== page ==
“Most people want or need a co-signer because they can’t qualify for the loan by themselves. If you have a strong financial profile, co-signing for someone with a lower credit score or thin credit profile can improve their odds of qualifying or snagging a lower interest rate. Unlike a joint loan in which two borrowers have equal access to the loan, in a co-signed loan, the co-signer has no right to the money even though they could be on the hook for repayment.”

Tips for repairing credit

There are many reasons a person’s credit score may need repairing. If you’re in this place, the first thing to remember is to be kind to yourself. You are not a failure because your credit score could use improvement. Many people need to rebuild their score at some point in their lives.

Start here

If you haven’t read our blog mentioned above, “Score! How to Earn a Winning Credit Score,” we recommend doing so. It’ll give you some guidelines to make sure you’re following so you can get the best possible score for your situation. Some of the tips in the section above about starting out to build your score may be helpful for you, too. Then, check out “3 Reasons to Monitor Your Credit Report and How Vantage West Can Help” if you are new to credit monitoring. After that, we have a few more tips below to get you going in the right direction.

“It’s complicated”

We know that there are sometimes reasons outside of a person’s direct control that decreases their credit score. Examples include going through a divorce, or a friend or family member failing to pay a loan you co-signed on. For situations like this, it is sometimes necessary to get a lawyer or credit counselor to help analyze your options and create a customized plan.

Figure out where you’re at

If you’re not sure what your financial situation is, a good place to begin is by asking yourself three questions:

  1. What is my monthly income?
    Include all sources of income—primary job, second job or side hustle, gifts, child support, stipends, or any other money you receive each month.

  2. What are my monthly living expenses?
    Include rent/mortgage, groceries, insurance, credit card bills, hospital/dental/medical bills, pet food, car insurance, car loan, gasoline, other.

  3. What’s the difference?
    Subtract your monthly expenses from monthly income. For example, if you made $2,000 each month and had $1,500 of living expenses each month, you would do $2,000 minus $1,500, which equals $500. You now know you have $500 left each month for saving, paying down debt, or other needs that may arise.

    You may find a negative number after doing this equation. For example, if a person made $2,000 each month and their expenses add up to $3,000, when they do $2,000 minus $3,000, they’ll see negative $1,000. In this example, they might be using a credit card for that remaining $1,000 each month, or may just not be paying their bills. Both actions would decrease their credit score.

Financial Review

Sometimes it takes someone who’s outside of your situation to offer feedback and options. That’s why we offer a free Financial Review to our Members. Just like a routine physical examination or dental check-up, Financial Reviews can help Members check in on their financial health. Our Financial Representatives help Members at all levels of their financial journeys to make sure they’re on target to achieve their goals.

You can take the answers to your three questions above into the appointment and ask the Financial Representative’s input on your next steps to getting your credit where you want it to be. Visit to schedule your complimentary appointment.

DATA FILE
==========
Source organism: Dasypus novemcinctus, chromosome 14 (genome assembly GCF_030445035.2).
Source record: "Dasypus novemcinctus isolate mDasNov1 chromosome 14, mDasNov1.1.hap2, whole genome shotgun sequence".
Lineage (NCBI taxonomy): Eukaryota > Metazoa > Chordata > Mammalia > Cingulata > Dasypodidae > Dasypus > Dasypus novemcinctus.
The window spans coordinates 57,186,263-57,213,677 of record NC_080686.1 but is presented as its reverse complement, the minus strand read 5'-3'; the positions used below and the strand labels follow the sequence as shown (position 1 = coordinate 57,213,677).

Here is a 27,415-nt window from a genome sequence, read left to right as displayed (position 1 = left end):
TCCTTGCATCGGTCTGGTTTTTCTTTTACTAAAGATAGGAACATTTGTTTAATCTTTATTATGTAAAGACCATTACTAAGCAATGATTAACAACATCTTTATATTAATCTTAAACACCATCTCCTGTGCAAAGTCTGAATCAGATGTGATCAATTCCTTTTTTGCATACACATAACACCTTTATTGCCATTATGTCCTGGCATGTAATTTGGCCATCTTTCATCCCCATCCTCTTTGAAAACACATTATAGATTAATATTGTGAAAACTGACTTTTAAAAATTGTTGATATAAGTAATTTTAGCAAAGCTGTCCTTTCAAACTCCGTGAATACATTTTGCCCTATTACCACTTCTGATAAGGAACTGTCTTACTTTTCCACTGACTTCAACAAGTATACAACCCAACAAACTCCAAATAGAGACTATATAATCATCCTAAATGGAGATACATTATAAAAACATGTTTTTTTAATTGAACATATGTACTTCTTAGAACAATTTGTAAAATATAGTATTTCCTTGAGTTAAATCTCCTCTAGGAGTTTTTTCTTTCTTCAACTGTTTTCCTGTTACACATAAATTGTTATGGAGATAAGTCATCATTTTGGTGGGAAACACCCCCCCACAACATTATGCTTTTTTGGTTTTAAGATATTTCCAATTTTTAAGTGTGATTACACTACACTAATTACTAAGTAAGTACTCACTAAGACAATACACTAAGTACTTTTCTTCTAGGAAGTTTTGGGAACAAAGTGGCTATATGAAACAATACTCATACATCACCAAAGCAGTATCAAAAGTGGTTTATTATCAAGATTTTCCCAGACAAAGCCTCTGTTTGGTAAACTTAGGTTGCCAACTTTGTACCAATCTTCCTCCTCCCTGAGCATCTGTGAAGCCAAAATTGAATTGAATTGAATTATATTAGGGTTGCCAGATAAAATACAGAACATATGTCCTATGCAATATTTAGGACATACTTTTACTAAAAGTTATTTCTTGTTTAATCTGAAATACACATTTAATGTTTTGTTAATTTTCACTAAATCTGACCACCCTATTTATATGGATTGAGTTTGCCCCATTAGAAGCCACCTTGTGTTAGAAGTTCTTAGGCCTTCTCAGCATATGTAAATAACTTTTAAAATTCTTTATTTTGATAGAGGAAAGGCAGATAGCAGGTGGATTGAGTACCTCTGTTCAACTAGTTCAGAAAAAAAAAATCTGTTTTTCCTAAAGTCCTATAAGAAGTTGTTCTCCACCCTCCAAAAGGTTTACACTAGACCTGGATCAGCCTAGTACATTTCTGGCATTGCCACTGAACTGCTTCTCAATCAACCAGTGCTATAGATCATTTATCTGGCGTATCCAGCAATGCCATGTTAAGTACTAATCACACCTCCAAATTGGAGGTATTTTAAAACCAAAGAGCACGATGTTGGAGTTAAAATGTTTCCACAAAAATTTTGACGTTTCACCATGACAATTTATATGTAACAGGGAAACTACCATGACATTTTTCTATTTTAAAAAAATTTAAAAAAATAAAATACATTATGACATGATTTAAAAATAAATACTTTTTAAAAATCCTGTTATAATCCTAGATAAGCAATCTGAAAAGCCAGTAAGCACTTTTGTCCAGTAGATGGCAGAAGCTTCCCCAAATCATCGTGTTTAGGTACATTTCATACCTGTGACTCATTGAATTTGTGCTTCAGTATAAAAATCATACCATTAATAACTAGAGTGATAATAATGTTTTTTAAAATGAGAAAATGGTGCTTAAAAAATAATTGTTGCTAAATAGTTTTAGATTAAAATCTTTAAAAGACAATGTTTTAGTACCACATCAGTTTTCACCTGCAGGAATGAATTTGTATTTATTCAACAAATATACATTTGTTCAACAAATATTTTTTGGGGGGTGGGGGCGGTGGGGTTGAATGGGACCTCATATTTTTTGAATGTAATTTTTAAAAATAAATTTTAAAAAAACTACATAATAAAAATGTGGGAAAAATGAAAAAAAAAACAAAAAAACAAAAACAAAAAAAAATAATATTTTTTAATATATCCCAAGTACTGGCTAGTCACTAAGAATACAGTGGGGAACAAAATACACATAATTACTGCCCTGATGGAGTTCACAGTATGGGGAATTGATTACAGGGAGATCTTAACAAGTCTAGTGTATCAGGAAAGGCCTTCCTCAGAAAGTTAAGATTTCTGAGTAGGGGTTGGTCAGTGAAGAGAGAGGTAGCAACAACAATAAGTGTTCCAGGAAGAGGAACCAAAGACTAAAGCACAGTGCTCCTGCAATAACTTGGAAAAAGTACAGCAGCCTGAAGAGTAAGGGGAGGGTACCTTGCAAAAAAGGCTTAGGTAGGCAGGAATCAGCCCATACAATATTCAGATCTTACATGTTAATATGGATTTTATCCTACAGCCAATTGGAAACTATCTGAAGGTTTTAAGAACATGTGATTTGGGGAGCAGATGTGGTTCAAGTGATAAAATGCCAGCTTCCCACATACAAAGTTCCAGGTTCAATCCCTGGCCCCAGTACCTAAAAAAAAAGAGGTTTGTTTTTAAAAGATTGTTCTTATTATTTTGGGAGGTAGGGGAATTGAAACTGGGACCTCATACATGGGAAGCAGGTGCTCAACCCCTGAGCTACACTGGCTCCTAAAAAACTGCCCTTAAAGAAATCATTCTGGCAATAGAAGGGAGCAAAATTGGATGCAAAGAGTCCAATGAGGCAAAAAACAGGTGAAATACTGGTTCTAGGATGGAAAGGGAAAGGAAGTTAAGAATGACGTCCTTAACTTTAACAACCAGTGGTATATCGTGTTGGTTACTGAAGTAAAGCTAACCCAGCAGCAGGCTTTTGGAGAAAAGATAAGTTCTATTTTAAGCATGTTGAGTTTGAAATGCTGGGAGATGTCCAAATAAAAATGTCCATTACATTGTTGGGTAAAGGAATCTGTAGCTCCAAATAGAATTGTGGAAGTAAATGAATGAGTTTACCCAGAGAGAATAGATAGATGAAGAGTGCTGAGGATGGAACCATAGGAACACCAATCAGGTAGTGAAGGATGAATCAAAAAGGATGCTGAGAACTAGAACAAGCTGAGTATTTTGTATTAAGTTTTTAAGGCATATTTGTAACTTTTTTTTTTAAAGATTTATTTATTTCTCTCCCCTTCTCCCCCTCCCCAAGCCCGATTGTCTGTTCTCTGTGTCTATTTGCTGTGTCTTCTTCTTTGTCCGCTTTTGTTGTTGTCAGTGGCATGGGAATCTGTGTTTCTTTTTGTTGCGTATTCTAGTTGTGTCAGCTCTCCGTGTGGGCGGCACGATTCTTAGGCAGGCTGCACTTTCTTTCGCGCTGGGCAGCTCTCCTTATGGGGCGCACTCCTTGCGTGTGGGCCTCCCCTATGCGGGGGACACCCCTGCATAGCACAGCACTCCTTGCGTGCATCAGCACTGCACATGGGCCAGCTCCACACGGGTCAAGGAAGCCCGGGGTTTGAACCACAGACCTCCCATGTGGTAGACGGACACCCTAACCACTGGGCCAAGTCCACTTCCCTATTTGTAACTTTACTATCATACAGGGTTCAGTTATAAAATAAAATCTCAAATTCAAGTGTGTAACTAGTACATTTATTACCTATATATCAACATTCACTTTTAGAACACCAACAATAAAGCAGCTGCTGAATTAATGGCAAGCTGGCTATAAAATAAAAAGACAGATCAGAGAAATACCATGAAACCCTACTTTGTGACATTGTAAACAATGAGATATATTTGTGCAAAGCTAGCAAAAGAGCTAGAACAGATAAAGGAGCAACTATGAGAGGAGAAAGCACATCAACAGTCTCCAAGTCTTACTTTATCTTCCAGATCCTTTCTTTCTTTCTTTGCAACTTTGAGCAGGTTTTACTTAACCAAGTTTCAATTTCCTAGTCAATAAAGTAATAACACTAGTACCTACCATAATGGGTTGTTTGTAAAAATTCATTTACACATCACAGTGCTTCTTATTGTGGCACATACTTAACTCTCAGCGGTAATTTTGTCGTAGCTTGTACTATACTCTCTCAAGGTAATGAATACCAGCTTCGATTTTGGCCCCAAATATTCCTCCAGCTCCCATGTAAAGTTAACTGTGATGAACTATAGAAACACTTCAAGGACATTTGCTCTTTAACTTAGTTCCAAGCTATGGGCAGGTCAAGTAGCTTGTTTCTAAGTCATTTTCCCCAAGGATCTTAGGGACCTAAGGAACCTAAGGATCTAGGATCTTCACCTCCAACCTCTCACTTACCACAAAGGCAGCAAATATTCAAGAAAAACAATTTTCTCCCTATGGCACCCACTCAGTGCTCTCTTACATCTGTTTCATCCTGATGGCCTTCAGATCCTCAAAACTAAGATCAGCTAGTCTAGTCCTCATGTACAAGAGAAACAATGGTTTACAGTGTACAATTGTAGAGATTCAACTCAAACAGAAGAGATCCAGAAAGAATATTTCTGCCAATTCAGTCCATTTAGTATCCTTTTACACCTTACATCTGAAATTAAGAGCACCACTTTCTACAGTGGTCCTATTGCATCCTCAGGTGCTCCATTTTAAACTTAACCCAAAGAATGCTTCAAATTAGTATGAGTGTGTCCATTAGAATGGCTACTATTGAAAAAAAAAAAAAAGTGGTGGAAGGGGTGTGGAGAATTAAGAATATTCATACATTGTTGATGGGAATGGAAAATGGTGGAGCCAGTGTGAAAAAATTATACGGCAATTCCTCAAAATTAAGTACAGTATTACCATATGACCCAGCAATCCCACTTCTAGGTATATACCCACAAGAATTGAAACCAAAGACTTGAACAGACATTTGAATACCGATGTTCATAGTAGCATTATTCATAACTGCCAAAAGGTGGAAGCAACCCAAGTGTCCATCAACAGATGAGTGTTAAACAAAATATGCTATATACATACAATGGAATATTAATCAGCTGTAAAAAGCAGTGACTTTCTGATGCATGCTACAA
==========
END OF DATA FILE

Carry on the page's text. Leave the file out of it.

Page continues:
Consider consolidating

There are times when consolidating credit cards and loans into one loan can be helpful. The idea behind the debt consolidation approach is to give you only one monthly payment to track. Sometimes debt consolidation loans, often called personal loans, can reduce your monthly interest rate, as well.

It’s important to remember that you’re not guaranteed a lower interest rate by consolidating your debt. You’ll want to compare your current interest rate(s) with the consolidated loan rate and see if—and how much—you’d truly save by consolidating. Remember that if the debt consolidation means less money going to monthly payments, that also means it’ll take longer to get out of debt. As with anything, there are pros and cons to debt consolidation and this is another good discussion topic for your Financial Review.

If you decide the debt consolidation route is best for you, you may be interested in the Vantage West Personal (Signature) Loans.

Talk to debt collectors and see what arrangements you can make

If you haven’t made payments on credit cards or loans and the payments are severely past due, those companies’ debt collectors will contact you. It can be very helpful to discuss your payment options with the collectors. Sometimes they can modify or negotiate a payment plan that works for both of you.

Log into Credit Central

If you’re a Vantage West Primary Member, you have access to a free tool inside online and mobile banking. It’s called Credit Central1 and it provides a way for you to check your credit score, credit report, and credit inquiries. You can also see all open and closed credit card and loan accounts—regardless of which institution they’re with—and sign up for credit monitoring alerts.

One thing that makes Credit Central different than a lot of tools, is that you can check your credit anytime, even as many times per day as you’d like, without impacting your score.

Head to this blog and look for the “Enjoy these features inside Credit Central” section for more details. Or, log into online or mobile banking, click “More,” and then click “Credit Central” to get started.

Never be surprised by your credit again, and make your score something you’re proud of!

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1 Available only to Primary Members. Not available on all accounts. Certain restrictions may apply.